The immense potential of a truly connected world — people, devices, machines, vehicles, parts, implants, crops, livestock — will unprecedentedly change and expand the business environment for governments, industries, and consumers. Virtually all aspects, both personal and professional, will be impacted by the transformation of objects from the physical world into digital entities — entities that transmit and receive information.
When we think of data networks, through which all our properly digitized communications travel — e-mails, web pages, photos, videos, voice, chats — we think of an infrastructure that caters to human beings who are exchanging information. This network, whose cornerstone was established in the 1960s, no longer tends only to its inventors. One of the greatest growth vectors expected by telecommunications companies will be generated by “machine to machine” (M2M) communication, without human interference.
The current version of the protocol that all elements connected to the Internet need to know — the so-called IP or Internet Protocol — is the fourth of its kind, and it went live in 1983. IPs are “addresses” that allow data flowing through the network to be properly transferred from the sender to the recipient. You may have already seen an IPv4 (IP, version 4) address in its decimal form: there are four 1 to 3-digit numbers separated by periods — for example, 188.8.131.52. Well, each of these four numbers is represented by eight bits — sets of zeros and ones — so that each complete address is 32 bits long. Since there are only two possibilities for each of these 32 bits — either zero or one — there are then 2³² (2 to the power of 32) distinct address combinations, equivalent to approximately 4.3 billion.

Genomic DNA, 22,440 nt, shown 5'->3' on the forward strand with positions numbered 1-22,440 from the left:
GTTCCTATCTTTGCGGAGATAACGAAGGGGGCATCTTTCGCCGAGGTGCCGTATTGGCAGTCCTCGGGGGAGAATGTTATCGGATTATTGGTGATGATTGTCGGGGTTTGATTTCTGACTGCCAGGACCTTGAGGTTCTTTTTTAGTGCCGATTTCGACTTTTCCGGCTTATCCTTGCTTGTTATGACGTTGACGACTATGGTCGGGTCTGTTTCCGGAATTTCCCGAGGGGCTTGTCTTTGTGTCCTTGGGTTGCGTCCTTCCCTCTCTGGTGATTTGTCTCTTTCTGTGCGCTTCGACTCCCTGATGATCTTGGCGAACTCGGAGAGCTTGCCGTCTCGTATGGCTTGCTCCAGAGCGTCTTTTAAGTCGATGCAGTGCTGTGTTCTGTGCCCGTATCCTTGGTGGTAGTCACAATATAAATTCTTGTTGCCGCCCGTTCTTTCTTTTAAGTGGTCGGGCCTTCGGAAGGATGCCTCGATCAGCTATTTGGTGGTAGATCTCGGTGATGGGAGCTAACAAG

Even with the various solutions to optimize the use of the available addresses, the limit supported by IPv4 would not be enough to serve an increasingly connected world. The number of users connected to the Internet grows rapidly, and, more importantly, the number of devices — computers, modems, laptops, tablets, mobile phones — is on the rise as well. In its report on mobility published in November 2016, Ericsson estimated that there are almost four billion smartphone users worldwide, and predicts that number will reach 6.8 billion by 2022.
The address shortage problem has been solved since mid ’00s, with version 6 of the Internet Protocol, which coexists with version 4. There are several differences between the two, and the most important is linked to the number of addresses allowed by this new model: they are 2¹²⁸ (two to the power of 128), or 340 trillion followed by 24 zeros (340,282,366,920,938,000,000,000,000,000,000,000,000).
The challenge of addressing — fundamental for the development of the Internet of Things — has been solved. However, there is still a critical aspect, also in full discussion through various groups and consortia: the standardization of the messages exchanged by machines, with security and reliability. Using the Internet to send and receive data is one thing — sending information that can be processed is another. Autonomous cars, industrial machines, household equipment, body sensors and other elements must be able to communicate not only with each other, but also with the algorithms that will act on the information produced. The extraordinary opportunities that open up to many industries with the increase and diversification of the elements utilizing the Internet will impact businesses, processes, systems, and people. We will be talking about these opportunities next week. See you then.